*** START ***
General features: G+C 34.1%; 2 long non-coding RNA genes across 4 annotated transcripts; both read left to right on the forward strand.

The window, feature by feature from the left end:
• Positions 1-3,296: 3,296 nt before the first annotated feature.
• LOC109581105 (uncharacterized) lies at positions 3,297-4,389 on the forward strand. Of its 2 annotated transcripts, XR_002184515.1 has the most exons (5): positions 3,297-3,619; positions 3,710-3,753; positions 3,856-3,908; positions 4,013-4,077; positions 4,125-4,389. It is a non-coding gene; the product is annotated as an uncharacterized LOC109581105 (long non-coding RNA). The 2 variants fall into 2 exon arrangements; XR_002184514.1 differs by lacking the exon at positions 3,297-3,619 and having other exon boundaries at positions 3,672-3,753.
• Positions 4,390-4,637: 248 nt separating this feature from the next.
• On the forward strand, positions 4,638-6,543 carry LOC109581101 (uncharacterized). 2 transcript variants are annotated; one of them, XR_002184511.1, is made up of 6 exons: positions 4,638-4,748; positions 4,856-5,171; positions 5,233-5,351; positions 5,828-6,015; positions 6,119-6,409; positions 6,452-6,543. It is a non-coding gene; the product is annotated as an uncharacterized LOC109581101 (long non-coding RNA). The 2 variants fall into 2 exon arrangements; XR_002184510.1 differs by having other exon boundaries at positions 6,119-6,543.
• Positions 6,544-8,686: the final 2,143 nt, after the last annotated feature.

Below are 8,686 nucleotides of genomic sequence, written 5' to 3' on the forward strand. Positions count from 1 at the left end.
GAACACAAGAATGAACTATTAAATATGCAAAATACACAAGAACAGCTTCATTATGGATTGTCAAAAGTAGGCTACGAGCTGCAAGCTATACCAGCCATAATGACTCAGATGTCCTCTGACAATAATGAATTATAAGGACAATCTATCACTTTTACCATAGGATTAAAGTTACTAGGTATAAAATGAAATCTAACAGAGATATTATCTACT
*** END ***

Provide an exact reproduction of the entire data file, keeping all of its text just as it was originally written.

General features: G+C 34.1%; 2 long non-coding RNA genes across 4 annotated transcripts; both read left to right on the forward strand.

The window, feature by feature from the left end:
• Positions 1-3,296: 3,296 nt before the first annotated feature.
• LOC109581105 (uncharacterized) lies at positions 3,297-4,389 on the forward strand. Of its 2 annotated transcripts, XR_002184515.1 has the most exons (5): positions 3,297-3,619; positions 3,710-3,753; positions 3,856-3,908; positions 4,013-4,077; positions 4,125-4,389. It is a non-coding gene; the product is annotated as an uncharacterized LOC109581105 (long non-coding RNA). The 2 variants fall into 2 exon arrangements; XR_002184514.1 differs by lacking the exon at positions 3,297-3,619 and having other exon boundaries at positions 3,672-3,753.
• Positions 4,390-4,637: 248 nt separating this feature from the next.
• On the forward strand, positions 4,638-6,543 carry LOC109581101 (uncharacterized). 2 transcript variants are annotated; one of them, XR_002184511.1, is made up of 6 exons: positions 4,638-4,748; positions 4,856-5,171; positions 5,233-5,351; positions 5,828-6,015; positions 6,119-6,409; positions 6,452-6,543. It is a non-coding gene; the product is annotated as an uncharacterized LOC109581101 (long non-coding RNA). The 2 variants fall into 2 exon arrangements; XR_002184510.1 differs by having other exon boundaries at positions 6,119-6,543.
• Positions 6,544-8,686: the final 2,143 nt, after the last annotated feature.

Below are 8,686 nucleotides of genomic sequence, written 5' to 3' on the forward strand. Positions count from 1 at the left end.
GAACACAAGAATGAACTATTAAATATGCAAAATACACAAGAACAGCTTCATTATGGATTGTCAAAAGTAGGCTACGAGCTGCAAGCTATACCAGCCATAATGACTCAGATGTCCTCTGACAATAATGAATTATAAGGACAATCTATCACTTTTACCATAGGATTAAAGTTACTAGGTATAAAATGAAATCTAACAGAGATATTATCTACT